Get other prisoners released too

It is really a turning point in the life of Kashmir Singh and his family. He is back after 35 years in jail. Intelligence personnel and prisoners of war come under entirely different laws. When captured, the former are dealt with under the civil law of the country concerned and the latter come under the International Geneva Convention.

The efforts of Human Rights Minister of Pakistan Ansar Burney are really praise worthy and deserve a place in the heart of Indians.

But the public in general and serving and retired soldiers in particular would like to know from the Indian government what action it had taken to get the release of Sub Assa Singh under the international law and scores of others whom the government had declared dead and washed its hand off by providing pension to their family members as per the rules.

Lt Col CHANAN SINGH DHILLON (retd), Ludhiana



Kashmir Singh has admitted that he was a spy. This will do more harm to other prisoners like Sarabjit Singh, whose mercy petition has already been turned down by President Parvez Musharraf.

Pakistan Human Rights Minister Ansar Burney, who played a key role in the release of Kashmir Singh, has expressed shock over the latter’s confession that he was actually a spy and has sought forgiveness from the people of Pakistan.

As he rightly said, the damage the confession has done is that now onwards no government in Pakistan will ever give the benefit of the doubt to any Indian prisoner in a Pakistani jail. Many innocents will now become victims in Pakistan due to Kashmir Singh’s irresponsible statement.



Your editorial “Second birth” (March 5) clearly holds our political and military leadership responsible for the plight of patriots like Kashmir Singh.

How could the Army forget those who had risked their lives for their country? Was Kashmir Singh sent on a personal trip or on a tourist visa? If he was sent on a particular mission, was it not the duty of the Army to take care of his family members by granting them financial help from time to time? The guilty must be punished for such lapses.

I salute the Pakistan Human Rights Minister for his efforts to get Kashmir Singh released.


Wildlife in danger

The Tribune’s front-page report “Wildlife under threat” (March 3) was timely and alarming as well. The dwindling number of various species is a serious threat to our eco system.

First, it is important that strict action should be taken against those indulging in the smuggling of animals. Second, poachers must be penalised and jailed. Third, forest guards should be given more powers.

Fourth, the Wildlife Act and the Forest Conservation Act need to be amended and followed in letter and in spirit. Fifth, the dependence on forests by some people for their livelihood should be minimised.

And finally, general awareness among people needs to be created in order to save wildlife.


Unsafe in Punjab

The changing lifestyle in cities has encouraged a new type of crime. Daylight thefts, robberies, chain-snatchings, purse-snatchings and theft of cars/bikes have become frequent. People feel unsafe and uncomfortable.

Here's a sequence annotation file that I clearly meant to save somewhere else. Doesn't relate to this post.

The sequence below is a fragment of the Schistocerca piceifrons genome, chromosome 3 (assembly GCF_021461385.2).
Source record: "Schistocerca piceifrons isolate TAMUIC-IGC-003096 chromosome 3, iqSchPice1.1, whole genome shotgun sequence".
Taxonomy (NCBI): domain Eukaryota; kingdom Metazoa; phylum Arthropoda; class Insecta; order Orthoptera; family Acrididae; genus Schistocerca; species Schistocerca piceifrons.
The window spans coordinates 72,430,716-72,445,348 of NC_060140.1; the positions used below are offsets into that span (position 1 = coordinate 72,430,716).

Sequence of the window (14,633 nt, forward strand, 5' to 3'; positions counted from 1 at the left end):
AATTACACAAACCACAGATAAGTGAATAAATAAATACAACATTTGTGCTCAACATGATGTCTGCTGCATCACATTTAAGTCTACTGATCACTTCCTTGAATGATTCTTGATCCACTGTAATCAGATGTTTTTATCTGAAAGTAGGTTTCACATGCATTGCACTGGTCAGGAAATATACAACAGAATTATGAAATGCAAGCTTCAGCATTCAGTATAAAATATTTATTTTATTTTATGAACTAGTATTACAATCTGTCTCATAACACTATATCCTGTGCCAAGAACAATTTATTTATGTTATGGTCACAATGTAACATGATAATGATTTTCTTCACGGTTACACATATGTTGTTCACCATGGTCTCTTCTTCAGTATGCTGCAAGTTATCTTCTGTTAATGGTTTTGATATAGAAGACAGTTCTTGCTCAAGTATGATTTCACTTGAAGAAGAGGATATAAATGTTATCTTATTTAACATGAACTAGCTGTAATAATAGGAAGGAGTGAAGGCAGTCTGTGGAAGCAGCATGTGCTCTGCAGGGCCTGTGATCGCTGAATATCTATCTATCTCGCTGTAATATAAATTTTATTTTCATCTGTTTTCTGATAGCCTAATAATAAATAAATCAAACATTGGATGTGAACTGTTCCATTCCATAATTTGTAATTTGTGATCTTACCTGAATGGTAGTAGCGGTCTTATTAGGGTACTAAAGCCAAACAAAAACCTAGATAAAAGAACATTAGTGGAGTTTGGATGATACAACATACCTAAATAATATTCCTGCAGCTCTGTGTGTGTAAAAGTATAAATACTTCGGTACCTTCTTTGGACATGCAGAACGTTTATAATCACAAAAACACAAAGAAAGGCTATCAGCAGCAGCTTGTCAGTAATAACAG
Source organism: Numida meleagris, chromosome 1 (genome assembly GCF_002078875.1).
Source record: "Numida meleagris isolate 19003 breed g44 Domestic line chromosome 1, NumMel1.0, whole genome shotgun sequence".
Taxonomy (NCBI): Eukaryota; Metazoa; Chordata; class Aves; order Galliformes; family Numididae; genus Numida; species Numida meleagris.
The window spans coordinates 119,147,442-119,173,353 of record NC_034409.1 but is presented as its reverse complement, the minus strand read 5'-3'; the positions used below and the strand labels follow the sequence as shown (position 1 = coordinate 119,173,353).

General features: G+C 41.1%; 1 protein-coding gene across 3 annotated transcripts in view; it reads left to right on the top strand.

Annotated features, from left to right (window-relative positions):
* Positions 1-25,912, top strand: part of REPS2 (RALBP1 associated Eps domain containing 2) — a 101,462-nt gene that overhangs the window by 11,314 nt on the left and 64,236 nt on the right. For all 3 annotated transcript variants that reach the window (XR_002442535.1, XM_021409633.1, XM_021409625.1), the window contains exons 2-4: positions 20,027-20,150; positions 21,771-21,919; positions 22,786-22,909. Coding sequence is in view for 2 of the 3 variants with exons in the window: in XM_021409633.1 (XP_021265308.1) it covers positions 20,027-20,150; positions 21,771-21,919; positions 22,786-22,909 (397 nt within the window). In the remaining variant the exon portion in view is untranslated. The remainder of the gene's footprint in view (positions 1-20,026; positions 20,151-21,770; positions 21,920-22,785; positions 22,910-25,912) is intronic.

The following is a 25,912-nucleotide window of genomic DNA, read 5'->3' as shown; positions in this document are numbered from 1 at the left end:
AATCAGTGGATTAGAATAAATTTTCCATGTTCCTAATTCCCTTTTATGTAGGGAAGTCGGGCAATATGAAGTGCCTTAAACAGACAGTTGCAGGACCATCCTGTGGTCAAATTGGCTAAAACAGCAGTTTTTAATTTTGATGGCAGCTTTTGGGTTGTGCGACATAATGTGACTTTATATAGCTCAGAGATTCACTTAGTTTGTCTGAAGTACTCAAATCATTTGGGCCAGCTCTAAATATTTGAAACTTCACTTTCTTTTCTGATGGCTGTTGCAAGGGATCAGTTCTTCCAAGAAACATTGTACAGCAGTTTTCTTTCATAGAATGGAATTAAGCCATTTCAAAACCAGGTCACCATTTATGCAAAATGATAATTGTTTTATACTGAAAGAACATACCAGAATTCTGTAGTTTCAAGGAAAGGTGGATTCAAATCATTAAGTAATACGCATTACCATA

The police often fails to trace the culprits and, if traced, they are out within a few days either in connivance with the police or by wielding political pressure. The increasing number of drug addicts due to the easy availability of banned drugs and their consumption on a large scale by youth, the lust for money, rising living standards based on Western culture and unemployment have added fuel to the fire.

Our system of detecting crime and punishing the culprits is proving to be obsolete and outdated. There is an urgent need to evolve latest methods of policing, ensure speedy trial and impart justice without any political or administrative interference. These steps will go a long way in building up the shaken confidence of the masses and, hopefully, this state will once again become a safe place to live.

N. K. GOSAIN, DAV College, Bathinda


Crowded platforms

While presenting the budget, the Railway Minister has highlighted the huge profile earned by the Railways. Mr Lalu Yadav must be commended for his efforts.

A very large number of people loiter around railway stations and litter the platforms and waiting rooms. They have a free access to these areas and cause inconvenience to ticket-holding passengers.

To curtail their movement, the ticket checking staff must not permit anybody to enter a railway station without the platform ticket. Anyone found without such a ticket must be treated as an offender without ticket and be dealt with accordingly.

Besides earning extra revenue, the measure will reduce security risk, discourage pick-pockets and regulate passenger rush at the peak-time arrival/departure of trains.

The practice had been in vogue till the mid-sixties but was later abandoned due to the casualness of the staff at railway stations. I hope the Railway Minister will take the necessary action.


Disposal of waste

The pollution control authorities have thoughtfully decided that domestic waste should be segregated as biodegradable and non-biodegradable at the very source so that it is properly disposed of. I think instructions have been issued to this effect to all local bodies.

It is amusing to see big waste bins at various places in towns and cities with the words “Biodegradable” and “Non-biodegradable” written on them. Neither the people who throw the waste in these bins, if at all they make use of them, nor the staff who take the waste to the disposal site know the meaning and purpose of these words.

Sure enough, the labour employed for the final disposal of the two types of waste may also not know about the importance and purpose of categorising waste into two types. Is not it an instance of compliance of instructions on paper only?

SUKRITI, student, St. Theresa’s Convent School, Karnal



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